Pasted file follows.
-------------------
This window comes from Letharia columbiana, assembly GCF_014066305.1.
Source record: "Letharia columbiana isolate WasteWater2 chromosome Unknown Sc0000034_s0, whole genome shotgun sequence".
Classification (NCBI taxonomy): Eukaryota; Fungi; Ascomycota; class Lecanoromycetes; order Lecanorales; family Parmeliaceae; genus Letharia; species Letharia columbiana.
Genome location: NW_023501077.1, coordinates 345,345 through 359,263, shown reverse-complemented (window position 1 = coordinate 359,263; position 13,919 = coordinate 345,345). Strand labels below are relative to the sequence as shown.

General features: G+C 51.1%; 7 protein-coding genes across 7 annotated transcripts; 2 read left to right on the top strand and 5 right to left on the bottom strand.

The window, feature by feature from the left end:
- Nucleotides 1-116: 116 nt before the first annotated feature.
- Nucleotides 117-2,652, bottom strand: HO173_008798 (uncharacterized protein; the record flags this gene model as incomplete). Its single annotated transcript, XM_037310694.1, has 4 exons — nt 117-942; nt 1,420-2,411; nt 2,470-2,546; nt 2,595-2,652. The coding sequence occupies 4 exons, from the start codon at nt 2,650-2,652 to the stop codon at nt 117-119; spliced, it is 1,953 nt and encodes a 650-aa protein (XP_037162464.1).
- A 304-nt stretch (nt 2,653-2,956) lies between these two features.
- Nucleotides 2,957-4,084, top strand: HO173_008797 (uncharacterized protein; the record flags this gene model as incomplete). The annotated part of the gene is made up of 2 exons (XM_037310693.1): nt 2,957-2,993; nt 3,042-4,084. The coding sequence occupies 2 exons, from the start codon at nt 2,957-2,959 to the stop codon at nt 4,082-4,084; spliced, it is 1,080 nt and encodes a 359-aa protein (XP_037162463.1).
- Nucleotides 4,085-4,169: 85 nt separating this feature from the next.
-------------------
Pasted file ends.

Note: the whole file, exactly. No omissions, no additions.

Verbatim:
This window comes from Letharia columbiana, assembly GCF_014066305.1.
Source record: "Letharia columbiana isolate WasteWater2 chromosome Unknown Sc0000034_s0, whole genome shotgun sequence".
Classification (NCBI taxonomy): Eukaryota; Fungi; Ascomycota; class Lecanoromycetes; order Lecanorales; family Parmeliaceae; genus Letharia; species Letharia columbiana.
Genome location: NW_023501077.1, coordinates 345,345 through 359,263, shown reverse-complemented (window position 1 = coordinate 359,263; position 13,919 = coordinate 345,345). Strand labels below are relative to the sequence as shown.

General features: G+C 51.1%; 7 protein-coding genes across 7 annotated transcripts; 2 read left to right on the top strand and 5 right to left on the bottom strand.

The window, feature by feature from the left end:
- Nucleotides 1-116: 116 nt before the first annotated feature.
- Nucleotides 117-2,652, bottom strand: HO173_008798 (uncharacterized protein; the record flags this gene model as incomplete). Its single annotated transcript, XM_037310694.1, has 4 exons — nt 117-942; nt 1,420-2,411; nt 2,470-2,546; nt 2,595-2,652. The coding sequence occupies 4 exons, from the start codon at nt 2,650-2,652 to the stop codon at nt 117-119; spliced, it is 1,953 nt and encodes a 650-aa protein (XP_037162464.1).
- A 304-nt stretch (nt 2,653-2,956) lies between these two features.
- Nucleotides 2,957-4,084, top strand: HO173_008797 (uncharacterized protein; the record flags this gene model as incomplete). The annotated part of the gene is made up of 2 exons (XM_037310693.1): nt 2,957-2,993; nt 3,042-4,084. The coding sequence occupies 2 exons, from the start codon at nt 2,957-2,959 to the stop codon at nt 4,082-4,084; spliced, it is 1,080 nt and encodes a 359-aa protein (XP_037162463.1).
- Nucleotides 4,085-4,169: 85 nt separating this feature from the next.